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If you are new to my site, this is the best place to start.  There are lots of articles and links to help you and your college-bound kid at every stage of the college choice process. Read the categories below to determine what applies to you.

Before you start the college choice process:

  1. Read 5 Things You Need to Do Before Your Kid’s College Search
  2. Use FAFSA4caster to get an idea of what schools will expect you to pay out of pocket.  This can be done as early as possible so that you have a rough idea.  Junior high or freshman year of high school is not too early.

Starting the college choice process:

  1. Read Starting the College Search – This post describes how to start searching for schools.  You should track colleges under consideration on a spreadsheet.  There are two ways to do this:
    A) Start your own spreadsheet.  I have a ready-to-use template for this:  College Search Spreadsheet.  This post will give you tips on how to use the spreadsheet effectively:  Organize Your College Search.
    B) Use a prepared spreadsheet of colleges and narrow it down to suit your needs.  Michelle Kretzschmar offers a great tool that you can purchase:  DIY College Rankings College Search Spreadsheet.  She wrote a great guest post for me on why using her spreadsheet makes sense:  Simplify Your College Search.
  2. Use a college search engine to find schools or get a more in-depth look at the schools you have already found.  I have a spreadsheet comparing different search engines available online based on the criteria you want to search for:  College Search Engines.  Here’s a post I wrote about choosing a college search website:  How to Choose a College Search Website.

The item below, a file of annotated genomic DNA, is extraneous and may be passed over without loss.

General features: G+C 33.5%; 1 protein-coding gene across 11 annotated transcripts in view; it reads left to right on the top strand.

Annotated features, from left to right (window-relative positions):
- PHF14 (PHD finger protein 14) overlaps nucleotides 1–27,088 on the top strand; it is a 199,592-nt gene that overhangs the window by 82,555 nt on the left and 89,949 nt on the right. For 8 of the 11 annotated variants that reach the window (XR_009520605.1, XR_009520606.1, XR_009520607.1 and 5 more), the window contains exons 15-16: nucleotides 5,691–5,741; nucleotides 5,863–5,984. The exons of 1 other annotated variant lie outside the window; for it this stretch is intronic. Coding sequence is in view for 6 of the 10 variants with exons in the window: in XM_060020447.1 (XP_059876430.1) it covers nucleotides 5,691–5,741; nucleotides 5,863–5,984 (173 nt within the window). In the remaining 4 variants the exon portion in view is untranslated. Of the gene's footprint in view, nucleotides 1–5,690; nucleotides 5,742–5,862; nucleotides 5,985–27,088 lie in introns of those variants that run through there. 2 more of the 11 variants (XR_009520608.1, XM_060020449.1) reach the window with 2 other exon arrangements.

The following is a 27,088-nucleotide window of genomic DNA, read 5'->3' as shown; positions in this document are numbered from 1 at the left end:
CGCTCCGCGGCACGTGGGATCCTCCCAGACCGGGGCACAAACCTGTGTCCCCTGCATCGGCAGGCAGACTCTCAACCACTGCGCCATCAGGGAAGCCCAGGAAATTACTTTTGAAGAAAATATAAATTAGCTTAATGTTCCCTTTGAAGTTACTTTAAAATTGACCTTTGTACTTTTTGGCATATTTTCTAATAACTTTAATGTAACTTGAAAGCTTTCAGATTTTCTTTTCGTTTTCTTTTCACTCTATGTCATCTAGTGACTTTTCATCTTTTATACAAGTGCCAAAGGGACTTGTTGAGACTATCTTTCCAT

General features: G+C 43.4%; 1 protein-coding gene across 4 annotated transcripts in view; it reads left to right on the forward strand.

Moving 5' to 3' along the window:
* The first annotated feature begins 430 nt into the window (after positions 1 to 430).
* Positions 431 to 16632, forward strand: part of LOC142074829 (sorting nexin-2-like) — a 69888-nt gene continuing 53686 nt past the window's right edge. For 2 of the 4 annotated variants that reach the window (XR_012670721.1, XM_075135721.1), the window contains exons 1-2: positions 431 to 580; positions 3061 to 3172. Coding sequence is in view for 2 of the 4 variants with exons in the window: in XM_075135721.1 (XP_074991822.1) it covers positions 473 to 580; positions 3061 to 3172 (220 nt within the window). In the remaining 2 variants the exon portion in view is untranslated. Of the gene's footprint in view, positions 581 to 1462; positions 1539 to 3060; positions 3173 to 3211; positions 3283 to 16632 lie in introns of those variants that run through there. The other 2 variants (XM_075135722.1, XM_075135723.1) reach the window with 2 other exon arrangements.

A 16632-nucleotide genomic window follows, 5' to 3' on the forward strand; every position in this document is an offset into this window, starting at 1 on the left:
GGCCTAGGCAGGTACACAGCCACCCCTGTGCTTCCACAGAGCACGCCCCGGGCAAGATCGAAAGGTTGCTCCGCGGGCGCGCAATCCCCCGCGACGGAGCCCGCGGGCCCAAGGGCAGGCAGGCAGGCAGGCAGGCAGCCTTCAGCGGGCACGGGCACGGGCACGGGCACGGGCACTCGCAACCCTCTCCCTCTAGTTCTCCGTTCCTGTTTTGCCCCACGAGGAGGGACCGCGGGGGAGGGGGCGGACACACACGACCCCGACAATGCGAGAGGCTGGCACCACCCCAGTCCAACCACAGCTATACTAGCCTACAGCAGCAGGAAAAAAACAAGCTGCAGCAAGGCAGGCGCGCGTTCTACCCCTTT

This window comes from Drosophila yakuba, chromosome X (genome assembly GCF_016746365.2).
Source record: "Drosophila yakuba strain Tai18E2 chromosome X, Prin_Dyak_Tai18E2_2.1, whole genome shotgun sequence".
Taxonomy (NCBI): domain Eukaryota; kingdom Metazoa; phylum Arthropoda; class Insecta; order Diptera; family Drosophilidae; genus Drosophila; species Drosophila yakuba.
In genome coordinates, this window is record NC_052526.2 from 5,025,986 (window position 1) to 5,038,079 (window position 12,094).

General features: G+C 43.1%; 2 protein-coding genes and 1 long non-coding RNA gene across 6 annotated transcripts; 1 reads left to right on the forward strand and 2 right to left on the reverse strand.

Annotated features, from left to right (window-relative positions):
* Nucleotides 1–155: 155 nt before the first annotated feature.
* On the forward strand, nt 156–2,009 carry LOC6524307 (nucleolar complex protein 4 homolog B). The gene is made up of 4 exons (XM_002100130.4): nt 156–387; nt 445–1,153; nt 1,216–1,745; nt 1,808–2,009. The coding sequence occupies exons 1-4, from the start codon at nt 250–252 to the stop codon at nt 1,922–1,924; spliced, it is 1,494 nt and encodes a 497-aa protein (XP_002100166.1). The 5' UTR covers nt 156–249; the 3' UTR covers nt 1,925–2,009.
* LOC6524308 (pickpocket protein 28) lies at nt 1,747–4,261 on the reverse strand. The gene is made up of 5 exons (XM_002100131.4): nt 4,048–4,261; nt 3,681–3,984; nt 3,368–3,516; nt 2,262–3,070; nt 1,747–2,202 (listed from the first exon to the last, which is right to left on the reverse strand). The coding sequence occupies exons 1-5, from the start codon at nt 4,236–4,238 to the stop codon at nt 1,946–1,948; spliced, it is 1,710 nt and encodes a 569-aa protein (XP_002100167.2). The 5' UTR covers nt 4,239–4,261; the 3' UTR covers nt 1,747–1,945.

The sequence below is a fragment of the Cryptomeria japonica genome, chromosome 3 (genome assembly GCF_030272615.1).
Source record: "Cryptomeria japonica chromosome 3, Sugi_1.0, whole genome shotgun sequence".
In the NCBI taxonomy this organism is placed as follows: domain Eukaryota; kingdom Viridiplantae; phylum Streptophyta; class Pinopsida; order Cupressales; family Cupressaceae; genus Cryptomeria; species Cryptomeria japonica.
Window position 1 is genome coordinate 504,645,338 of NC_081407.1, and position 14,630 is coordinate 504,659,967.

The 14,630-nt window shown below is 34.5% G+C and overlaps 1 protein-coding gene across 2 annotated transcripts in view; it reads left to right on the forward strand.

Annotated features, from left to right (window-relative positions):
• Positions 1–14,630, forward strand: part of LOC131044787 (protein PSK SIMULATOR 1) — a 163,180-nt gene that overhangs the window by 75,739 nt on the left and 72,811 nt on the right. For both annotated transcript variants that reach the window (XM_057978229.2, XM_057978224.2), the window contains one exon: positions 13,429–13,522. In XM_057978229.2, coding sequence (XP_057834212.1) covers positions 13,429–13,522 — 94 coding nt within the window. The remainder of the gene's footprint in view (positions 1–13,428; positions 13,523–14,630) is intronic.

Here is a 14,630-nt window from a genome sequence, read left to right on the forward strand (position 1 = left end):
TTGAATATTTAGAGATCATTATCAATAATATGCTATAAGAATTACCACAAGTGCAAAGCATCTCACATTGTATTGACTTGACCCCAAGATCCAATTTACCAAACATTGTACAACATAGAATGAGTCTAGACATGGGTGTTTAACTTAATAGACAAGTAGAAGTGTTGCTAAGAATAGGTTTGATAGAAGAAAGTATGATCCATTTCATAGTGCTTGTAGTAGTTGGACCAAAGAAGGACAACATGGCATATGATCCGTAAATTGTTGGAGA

3. Select schools that will minimize your cost.  Read Minimize Your Out-of-Pocket College Cost – Part 2.
  4. Find great college search resources online and use them regularly!  Here’s a great list to start with:  My Top 10 College Search Information Websites.

Narrowing down the college list:

  1. Use Net Price Calculators to get a better idea of what each school on your student’s college search list might expect you to pay out of pocket.  You should be able to find these on each school’s website, under Admissions and/or Financial Aid.
  2. Schedule college visits.  These visits will be critical in determining what your student likes and doesn’t like.  I especially like a 2-part post Michelle Kretzschmar wrote on DIY College Rankings about the three different types of college visits you should do: visits to decide what kind of colleges your student likes, visits to decide where to apply, and visits to decide which college to accept.  Once you schedule visits, make sure you are prepared with this 3-part list:  The ABCs of College Visits.
  3. Look for colleges that offer great deals – Finding the Best Deals on Colleges.  Many schools offer merit scholarships to reduce the cost.  Learn how to find these schools in Finding Great Merit Scholarships.  If your student is exceptional, he or she could qualify for a full-ride, but there aren’t many opportunities for this.  I talk about these opportunities here:  Can My Kid Get a Full-Ride Scholarship?

Applying to colleges:

  1. Understand what colleges are looking for in applicants – What Do College Admissions Offices Look for in Applicants?
  2. Learn about the Common Application and what schools accept it by going to the Common App website.
  3. Find tips for your child to write great application essays.  Visit the Essay Hell website.  There are lots of great articles about writing application essays on Huff Post College.
  4. Find out how to get the best recommendation letters.  This article by Marjorie Hansen Shaevitz has very helpful tips:  Letters of Recommendation: The Real Icing on Your College Admissions Cake.

Choosing a college:

  1. What factors should come into play when your student is choosing a college?  Read Making the Final College Choice.
  2. How to make a final decision between two colleges – The Final College Choice – Choosing Between Two Colleges.

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